Government ministers rolled into Whanganui yesterday touting economic growth in the region - and with some financial contributions to back it up.

Most notable for Whanganui was a $500,000 investment - in partnership with the Whanganui District Council - to develop a plan to revitalise the port precinct.

The Government also plans to spend $2 million extending the Mountains to Sea cycle trail from Turoa to Ohakune. But another $2 milloon to $3million will need to be raised locally and a national park management plan change will be required for it to go ahead.

The announcement was part of the Manawatu-Whanganui Economic Action Plan which was revealed in Whanganui yesterday.


The region's seven mayors, along with Horizons Regional Council and iwi representatives, joined Economic Development Minister Steven Joyce, Minister for Primary Industries Nathan Guy and Maori Development Minister Te Ururoa Flavell at the launch at the War Memorial Centre.

The action plan has been a year in the making, following the release of the Manawatu-Whanganui Regional Growth Study in July last year which identified industries with the potential for growth.

"It's all about increasing job opportunities and the quality of life in our region," Whanganui mayor Annette Main said. "These regional leaders are committed to working together."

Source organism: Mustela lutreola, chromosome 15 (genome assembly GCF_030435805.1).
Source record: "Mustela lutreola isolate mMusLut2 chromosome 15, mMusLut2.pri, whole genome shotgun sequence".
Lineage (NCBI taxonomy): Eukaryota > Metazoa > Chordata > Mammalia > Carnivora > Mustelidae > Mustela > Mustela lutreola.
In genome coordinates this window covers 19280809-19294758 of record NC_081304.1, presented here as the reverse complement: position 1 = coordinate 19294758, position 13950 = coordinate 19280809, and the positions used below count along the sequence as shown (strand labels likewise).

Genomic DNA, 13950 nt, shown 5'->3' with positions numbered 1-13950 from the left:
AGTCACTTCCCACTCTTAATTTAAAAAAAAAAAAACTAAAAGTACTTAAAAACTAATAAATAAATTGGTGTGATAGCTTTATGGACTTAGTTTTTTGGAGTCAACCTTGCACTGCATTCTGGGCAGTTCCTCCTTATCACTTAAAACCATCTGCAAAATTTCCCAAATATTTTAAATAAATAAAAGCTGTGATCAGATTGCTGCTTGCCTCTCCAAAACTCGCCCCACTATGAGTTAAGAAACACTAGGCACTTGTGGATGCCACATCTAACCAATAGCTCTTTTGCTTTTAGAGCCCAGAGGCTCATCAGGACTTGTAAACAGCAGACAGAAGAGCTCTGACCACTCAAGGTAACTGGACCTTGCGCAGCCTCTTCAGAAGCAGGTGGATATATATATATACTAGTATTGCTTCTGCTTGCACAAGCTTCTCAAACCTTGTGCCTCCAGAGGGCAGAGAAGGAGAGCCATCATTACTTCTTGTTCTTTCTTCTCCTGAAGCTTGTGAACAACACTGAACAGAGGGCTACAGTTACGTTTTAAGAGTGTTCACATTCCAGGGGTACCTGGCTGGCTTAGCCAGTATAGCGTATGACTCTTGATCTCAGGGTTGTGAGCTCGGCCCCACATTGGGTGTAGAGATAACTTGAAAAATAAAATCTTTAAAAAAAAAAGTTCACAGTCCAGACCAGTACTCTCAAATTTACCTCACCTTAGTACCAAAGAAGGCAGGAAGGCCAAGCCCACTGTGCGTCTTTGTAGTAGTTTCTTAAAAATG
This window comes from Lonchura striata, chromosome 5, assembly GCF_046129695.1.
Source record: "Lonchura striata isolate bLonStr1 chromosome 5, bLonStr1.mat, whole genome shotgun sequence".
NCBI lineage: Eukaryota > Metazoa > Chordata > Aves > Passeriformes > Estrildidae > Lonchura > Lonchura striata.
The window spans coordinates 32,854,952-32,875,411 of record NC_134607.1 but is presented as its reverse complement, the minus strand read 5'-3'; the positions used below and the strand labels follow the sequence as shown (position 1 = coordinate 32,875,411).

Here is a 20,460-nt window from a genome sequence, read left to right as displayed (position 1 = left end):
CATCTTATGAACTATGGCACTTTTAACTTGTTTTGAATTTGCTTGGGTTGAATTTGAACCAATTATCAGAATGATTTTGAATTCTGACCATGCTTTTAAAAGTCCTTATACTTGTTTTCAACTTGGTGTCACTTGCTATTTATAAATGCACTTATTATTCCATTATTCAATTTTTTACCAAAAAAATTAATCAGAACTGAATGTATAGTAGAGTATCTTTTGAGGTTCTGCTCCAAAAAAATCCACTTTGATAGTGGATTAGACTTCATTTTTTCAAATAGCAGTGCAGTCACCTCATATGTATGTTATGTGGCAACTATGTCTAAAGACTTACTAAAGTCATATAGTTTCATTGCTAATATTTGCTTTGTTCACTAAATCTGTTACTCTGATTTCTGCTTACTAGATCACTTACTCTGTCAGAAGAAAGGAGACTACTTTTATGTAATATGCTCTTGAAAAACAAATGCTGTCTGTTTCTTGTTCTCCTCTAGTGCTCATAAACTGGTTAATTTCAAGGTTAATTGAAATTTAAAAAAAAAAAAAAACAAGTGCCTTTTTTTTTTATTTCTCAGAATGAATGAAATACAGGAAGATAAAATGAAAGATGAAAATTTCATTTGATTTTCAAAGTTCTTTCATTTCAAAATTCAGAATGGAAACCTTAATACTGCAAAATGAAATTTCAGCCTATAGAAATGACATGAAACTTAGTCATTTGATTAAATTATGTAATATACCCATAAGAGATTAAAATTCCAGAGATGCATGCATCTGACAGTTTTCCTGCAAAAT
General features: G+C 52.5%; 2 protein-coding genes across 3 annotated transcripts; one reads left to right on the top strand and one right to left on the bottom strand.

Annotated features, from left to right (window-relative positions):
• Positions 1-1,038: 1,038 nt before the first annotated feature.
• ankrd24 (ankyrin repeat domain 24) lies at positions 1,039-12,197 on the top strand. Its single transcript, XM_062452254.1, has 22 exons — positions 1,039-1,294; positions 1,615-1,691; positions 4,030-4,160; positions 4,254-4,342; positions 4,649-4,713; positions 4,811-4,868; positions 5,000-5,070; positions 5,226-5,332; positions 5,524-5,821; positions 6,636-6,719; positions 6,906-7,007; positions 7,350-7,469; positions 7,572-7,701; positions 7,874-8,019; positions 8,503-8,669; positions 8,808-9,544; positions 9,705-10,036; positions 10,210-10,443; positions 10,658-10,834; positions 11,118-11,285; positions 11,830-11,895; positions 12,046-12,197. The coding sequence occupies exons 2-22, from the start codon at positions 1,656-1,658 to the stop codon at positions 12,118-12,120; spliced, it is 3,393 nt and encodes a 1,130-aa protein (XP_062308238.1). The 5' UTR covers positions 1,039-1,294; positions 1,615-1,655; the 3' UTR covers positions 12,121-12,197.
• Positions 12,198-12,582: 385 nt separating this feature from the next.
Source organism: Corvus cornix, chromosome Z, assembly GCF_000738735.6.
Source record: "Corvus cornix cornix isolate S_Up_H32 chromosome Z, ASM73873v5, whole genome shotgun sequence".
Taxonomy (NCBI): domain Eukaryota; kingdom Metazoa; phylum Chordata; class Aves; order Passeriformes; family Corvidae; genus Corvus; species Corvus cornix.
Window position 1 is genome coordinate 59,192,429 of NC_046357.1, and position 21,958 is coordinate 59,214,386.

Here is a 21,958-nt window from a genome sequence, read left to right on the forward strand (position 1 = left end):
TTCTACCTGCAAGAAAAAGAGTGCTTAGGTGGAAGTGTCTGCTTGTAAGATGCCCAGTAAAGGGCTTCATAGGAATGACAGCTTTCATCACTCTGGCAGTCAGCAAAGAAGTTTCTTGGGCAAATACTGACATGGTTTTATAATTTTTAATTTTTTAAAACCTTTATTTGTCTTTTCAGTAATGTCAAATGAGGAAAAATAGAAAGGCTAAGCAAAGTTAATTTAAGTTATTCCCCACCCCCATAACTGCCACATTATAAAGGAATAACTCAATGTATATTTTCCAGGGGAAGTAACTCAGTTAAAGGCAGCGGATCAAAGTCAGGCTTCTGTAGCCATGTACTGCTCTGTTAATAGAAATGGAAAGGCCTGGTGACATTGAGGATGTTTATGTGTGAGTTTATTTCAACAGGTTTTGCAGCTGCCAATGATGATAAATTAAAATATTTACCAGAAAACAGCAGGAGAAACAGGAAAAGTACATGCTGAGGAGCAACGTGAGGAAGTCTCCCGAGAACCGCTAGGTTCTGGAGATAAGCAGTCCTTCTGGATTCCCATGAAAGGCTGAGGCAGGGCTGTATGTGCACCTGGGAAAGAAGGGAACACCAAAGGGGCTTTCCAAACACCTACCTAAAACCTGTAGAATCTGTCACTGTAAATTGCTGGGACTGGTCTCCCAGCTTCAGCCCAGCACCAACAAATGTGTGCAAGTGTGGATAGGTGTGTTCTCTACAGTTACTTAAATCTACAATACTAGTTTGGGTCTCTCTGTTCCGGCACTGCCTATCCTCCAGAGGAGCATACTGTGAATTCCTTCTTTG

The Whanganui port plan will allow for a new marine services centre, an expanded boat building industry and a visitor services and recreational area.

"We have a port that isn't constrained by residential and other commercial development that would be adversely affected by noisy, busy work," Ms Main said.

One of the first steps in the port revitalisation is the relocation of Q-West's boat building premises to Tod Street. Q-West are financially investing in the project which will kick off a marine precinct development which it is hoped could service marine industry training facilities.

Ms Main said the cycle trail extension in Ruapehu would also benefit Whanganui along with other projects identified in the report.

"Some that involve iwi - certainly around their ability to grow from some of the land they have."

Mr Joyce said the Economic Action Plan was a collaboration between business, iwi, community leaders and government.

"There's something like 100 different things we are working on as a result of it," he said.
"What was clear was the amazing range of resources and opportunities ... but the region hadn't been performing to our expectations.

"We said we wanted to do better than this.

"We are focused from a central government perspective on the successful execution of this plan. You have a focus on this region which I believe is a once-in-a-lifetime opportunity."

Mr Guy said much of the plan was about increasing the value of agricultural exports.

"There's no way we can double the numbers but we've got an opportunity to double the value."

He also said the manuka industry could be quadrupled.

Mr Flavell said being involved in economic development was important for Maori who made up nearly 20 per cent of the region's population and could lift employment and incomes.

"For Maori the benefits of economic development are reflected in the wellbeing of the people and the land."